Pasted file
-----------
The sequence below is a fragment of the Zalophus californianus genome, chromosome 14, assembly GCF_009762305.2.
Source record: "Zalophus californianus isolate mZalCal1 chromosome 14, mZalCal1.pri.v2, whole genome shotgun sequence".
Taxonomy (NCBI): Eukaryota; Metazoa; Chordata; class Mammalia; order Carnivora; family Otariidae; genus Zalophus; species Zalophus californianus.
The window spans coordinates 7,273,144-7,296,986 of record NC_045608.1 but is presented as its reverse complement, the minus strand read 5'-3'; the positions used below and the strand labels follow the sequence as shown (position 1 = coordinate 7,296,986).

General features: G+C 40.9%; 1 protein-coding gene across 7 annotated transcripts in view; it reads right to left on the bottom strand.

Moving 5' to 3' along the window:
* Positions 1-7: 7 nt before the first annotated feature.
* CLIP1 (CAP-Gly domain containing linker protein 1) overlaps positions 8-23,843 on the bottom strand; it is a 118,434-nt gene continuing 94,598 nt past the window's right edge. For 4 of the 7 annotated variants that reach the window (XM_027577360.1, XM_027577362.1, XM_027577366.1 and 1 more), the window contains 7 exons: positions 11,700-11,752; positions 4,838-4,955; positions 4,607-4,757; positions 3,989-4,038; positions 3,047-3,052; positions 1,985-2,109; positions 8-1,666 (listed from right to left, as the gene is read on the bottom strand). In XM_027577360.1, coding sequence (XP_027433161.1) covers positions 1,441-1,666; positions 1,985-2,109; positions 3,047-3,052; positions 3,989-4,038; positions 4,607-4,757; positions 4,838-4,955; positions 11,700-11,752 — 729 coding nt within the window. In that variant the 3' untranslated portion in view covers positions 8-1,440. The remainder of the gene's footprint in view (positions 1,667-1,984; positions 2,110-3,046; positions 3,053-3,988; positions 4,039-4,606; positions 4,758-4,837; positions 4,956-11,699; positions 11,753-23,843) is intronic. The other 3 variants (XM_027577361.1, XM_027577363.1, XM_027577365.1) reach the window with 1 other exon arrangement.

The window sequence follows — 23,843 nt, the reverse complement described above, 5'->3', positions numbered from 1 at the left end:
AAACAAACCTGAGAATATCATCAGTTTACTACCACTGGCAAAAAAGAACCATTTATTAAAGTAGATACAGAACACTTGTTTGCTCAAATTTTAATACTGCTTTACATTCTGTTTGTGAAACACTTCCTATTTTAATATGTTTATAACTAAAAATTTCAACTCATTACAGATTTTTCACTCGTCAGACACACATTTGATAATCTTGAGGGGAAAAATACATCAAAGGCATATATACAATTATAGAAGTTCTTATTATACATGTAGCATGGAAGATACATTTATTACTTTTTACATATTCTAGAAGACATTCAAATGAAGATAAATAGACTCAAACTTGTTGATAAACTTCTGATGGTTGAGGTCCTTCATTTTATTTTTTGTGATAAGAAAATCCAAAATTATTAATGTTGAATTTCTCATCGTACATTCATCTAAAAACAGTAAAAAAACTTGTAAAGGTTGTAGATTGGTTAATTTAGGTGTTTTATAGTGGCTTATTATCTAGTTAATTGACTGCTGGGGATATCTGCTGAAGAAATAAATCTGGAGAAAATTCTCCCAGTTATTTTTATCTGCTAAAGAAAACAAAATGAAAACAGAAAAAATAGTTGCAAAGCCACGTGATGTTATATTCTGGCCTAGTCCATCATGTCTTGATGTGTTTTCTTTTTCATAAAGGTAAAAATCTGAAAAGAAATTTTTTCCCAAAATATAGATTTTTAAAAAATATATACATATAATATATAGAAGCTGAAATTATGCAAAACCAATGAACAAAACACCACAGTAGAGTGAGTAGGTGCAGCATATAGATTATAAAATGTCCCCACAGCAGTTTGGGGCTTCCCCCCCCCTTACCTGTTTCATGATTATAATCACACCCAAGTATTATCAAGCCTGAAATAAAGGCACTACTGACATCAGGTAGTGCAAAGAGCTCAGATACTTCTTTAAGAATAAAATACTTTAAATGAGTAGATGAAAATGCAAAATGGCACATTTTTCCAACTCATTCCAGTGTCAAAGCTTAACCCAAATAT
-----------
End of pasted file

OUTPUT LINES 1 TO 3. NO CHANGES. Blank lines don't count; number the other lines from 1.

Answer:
The sequence below is a fragment of the Zalophus californianus genome, chromosome 14, assembly GCF_009762305.2.
Source record: "Zalophus californianus isolate mZalCal1 chromosome 14, mZalCal1.pri.v2, whole genome shotgun sequence".
Taxonomy (NCBI): Eukaryota; Metazoa; Chordata; class Mammalia; order Carnivora; family Otariidae; genus Zalophus; species Zalophus californianus.